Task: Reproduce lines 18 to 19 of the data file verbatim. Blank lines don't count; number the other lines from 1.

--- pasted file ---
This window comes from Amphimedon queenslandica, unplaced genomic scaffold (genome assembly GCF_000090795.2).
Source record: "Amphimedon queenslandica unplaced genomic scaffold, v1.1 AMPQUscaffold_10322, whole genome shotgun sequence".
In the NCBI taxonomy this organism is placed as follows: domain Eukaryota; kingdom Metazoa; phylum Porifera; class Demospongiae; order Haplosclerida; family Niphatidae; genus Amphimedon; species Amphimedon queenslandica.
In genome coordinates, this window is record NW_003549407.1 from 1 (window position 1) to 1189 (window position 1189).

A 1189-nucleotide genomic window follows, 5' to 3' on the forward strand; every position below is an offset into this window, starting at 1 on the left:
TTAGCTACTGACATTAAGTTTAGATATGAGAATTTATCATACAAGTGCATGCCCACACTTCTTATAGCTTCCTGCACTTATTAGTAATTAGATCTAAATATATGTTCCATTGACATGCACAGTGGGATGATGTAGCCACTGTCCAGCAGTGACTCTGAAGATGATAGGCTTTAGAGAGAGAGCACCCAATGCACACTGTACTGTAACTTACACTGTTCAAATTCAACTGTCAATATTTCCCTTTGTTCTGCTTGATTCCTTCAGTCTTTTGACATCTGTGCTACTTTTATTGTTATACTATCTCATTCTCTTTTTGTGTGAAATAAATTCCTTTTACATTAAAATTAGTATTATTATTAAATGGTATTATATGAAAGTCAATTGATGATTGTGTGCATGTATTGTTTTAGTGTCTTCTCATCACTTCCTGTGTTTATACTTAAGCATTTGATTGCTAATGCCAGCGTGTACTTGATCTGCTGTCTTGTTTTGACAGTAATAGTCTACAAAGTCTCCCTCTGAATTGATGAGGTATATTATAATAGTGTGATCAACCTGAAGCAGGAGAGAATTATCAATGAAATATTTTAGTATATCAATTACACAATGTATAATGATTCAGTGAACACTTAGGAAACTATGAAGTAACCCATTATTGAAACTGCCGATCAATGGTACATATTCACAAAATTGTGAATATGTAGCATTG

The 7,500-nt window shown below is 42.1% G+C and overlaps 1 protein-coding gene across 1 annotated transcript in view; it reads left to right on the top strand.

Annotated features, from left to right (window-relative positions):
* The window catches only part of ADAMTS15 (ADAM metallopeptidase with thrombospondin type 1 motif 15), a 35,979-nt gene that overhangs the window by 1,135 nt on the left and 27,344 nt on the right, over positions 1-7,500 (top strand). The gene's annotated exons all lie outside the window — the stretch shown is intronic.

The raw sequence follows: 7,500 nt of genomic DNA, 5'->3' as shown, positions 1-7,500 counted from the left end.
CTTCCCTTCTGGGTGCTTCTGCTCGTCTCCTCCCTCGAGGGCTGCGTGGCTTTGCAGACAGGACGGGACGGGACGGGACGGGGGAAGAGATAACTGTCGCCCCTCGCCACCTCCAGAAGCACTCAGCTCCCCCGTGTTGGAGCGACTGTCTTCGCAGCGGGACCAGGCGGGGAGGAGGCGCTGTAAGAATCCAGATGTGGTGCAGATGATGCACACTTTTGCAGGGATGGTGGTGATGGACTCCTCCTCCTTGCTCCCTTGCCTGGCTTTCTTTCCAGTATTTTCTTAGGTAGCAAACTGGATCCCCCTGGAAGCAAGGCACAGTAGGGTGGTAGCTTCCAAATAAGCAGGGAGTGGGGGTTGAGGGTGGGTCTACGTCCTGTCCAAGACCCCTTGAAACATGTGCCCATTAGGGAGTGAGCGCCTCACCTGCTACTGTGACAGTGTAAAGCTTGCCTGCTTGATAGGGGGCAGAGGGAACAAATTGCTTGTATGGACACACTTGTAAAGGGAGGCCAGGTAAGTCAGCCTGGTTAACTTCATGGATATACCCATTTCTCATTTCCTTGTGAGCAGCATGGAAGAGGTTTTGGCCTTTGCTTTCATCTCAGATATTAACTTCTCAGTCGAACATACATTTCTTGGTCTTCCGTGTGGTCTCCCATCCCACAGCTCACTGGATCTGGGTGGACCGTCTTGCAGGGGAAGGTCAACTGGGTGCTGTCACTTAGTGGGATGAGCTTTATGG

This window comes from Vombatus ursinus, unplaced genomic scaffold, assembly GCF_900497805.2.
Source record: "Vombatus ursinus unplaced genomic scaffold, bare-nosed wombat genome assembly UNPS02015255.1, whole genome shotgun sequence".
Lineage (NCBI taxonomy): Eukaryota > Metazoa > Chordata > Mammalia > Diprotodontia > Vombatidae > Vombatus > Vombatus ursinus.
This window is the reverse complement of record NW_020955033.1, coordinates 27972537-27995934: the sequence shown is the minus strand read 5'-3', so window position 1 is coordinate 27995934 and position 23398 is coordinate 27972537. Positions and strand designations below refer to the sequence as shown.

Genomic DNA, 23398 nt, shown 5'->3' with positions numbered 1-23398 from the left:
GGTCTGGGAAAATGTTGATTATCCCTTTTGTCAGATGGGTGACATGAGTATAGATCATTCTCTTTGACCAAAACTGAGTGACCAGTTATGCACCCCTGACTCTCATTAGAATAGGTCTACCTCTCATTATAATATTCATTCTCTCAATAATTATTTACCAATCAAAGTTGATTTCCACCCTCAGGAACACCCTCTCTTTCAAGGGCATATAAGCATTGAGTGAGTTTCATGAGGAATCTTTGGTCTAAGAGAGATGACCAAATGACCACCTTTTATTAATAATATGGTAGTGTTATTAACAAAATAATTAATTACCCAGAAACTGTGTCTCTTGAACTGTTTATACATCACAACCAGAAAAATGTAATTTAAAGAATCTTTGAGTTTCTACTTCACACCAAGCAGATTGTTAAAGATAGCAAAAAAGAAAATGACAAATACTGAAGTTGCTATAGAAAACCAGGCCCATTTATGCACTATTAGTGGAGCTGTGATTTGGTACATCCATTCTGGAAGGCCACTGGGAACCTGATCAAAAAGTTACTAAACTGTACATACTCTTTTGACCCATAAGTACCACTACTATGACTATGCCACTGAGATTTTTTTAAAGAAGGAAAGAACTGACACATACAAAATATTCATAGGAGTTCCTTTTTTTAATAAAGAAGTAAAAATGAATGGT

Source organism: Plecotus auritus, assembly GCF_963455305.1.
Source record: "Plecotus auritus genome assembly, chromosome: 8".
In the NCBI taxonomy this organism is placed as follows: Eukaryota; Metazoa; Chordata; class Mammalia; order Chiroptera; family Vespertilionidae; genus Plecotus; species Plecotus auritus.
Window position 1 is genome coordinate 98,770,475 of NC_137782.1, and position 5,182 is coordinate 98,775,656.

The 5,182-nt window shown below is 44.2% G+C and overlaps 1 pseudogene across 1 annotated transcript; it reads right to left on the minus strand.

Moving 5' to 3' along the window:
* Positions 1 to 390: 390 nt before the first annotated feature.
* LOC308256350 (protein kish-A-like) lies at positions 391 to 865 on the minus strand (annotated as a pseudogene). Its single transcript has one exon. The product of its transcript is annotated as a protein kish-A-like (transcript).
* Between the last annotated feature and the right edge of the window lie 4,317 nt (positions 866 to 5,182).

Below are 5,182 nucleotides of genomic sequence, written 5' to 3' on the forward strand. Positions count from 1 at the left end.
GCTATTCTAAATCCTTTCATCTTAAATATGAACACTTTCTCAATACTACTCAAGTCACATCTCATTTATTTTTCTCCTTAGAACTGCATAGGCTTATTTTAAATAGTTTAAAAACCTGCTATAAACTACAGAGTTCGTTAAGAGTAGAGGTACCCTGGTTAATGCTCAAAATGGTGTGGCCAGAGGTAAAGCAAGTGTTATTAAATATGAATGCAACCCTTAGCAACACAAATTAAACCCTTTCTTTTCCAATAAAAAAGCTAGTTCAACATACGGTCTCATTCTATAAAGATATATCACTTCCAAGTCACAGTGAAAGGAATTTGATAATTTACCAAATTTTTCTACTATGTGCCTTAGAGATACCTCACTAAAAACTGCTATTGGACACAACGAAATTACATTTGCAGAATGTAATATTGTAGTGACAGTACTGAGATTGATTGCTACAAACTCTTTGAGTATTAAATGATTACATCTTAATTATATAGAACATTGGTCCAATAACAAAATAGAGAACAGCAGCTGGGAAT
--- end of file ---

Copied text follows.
Source organism: Plecotus auritus, assembly GCF_963455305.1.
Source record: "Plecotus auritus genome assembly, chromosome: 8".